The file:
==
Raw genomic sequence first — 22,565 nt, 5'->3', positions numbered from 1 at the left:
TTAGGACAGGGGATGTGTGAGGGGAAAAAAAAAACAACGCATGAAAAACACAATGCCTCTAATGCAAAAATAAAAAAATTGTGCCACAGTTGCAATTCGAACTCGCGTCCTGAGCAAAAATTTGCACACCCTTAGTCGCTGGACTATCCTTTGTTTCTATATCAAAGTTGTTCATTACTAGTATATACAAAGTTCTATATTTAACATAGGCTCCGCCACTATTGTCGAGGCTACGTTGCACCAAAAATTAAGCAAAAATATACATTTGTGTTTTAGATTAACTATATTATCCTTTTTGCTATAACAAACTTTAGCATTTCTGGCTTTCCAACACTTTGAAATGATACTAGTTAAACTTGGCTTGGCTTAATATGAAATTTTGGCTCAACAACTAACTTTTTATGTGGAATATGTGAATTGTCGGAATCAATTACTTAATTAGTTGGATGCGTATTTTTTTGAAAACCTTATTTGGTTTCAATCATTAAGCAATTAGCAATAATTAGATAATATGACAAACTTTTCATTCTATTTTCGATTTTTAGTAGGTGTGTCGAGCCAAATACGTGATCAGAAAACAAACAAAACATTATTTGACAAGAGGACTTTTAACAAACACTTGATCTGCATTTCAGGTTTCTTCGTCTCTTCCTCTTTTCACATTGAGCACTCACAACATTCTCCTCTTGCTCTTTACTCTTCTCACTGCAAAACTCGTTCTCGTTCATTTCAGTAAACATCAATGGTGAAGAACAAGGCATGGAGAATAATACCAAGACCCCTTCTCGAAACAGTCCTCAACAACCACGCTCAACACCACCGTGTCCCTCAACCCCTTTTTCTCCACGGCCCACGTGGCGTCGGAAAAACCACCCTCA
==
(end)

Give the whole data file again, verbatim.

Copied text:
Raw genomic sequence first — 22,565 nt, 5'->3', positions numbered from 1 at the left:
TTAGGACAGGGGATGTGTGAGGGGAAAAAAAAAACAACGCATGAAAAACACAATGCCTCTAATGCAAAAATAAAAAAATTGTGCCACAGTTGCAATTCGAACTCGCGTCCTGAGCAAAAATTTGCACACCCTTAGTCGCTGGACTATCCTTTGTTTCTATATCAAAGTTGTTCATTACTAGTATATACAAAGTTCTATATTTAACATAGGCTCCGCCACTATTGTCGAGGCTACGTTGCACCAAAAATTAAGCAAAAATATACATTTGTGTTTTAGATTAACTATATTATCCTTTTTGCTATAACAAACTTTAGCATTTCTGGCTTTCCAACACTTTGAAATGATACTAGTTAAACTTGGCTTGGCTTAATATGAAATTTTGGCTCAACAACTAACTTTTTATGTGGAATATGTGAATTGTCGGAATCAATTACTTAATTAGTTGGATGCGTATTTTTTTGAAAACCTTATTTGGTTTCAATCATTAAGCAATTAGCAATAATTAGATAATATGACAAACTTTTCATTCTATTTTCGATTTTTAGTAGGTGTGTCGAGCCAAATACGTGATCAGAAAACAAACAAAACATTATTTGACAAGAGGACTTTTAACAAACACTTGATCTGCATTTCAGGTTTCTTCGTCTCTTCCTCTTTTCACATTGAGCACTCACAACATTCTCCTCTTGCTCTTTACTCTTCTCACTGCAAAACTCGTTCTCGTTCATTTCAGTAAACATCAATGGTGAAGAACAAGGCATGGAGAATAATACCAAGACCCCTTCTCGAAACAGTCCTCAACAACCACGCTCAACACCACCGTGTCCCTCAACCCCTTTTTCTCCACGGCCCACGTGGCGTCGGAAAAACCACCCTCA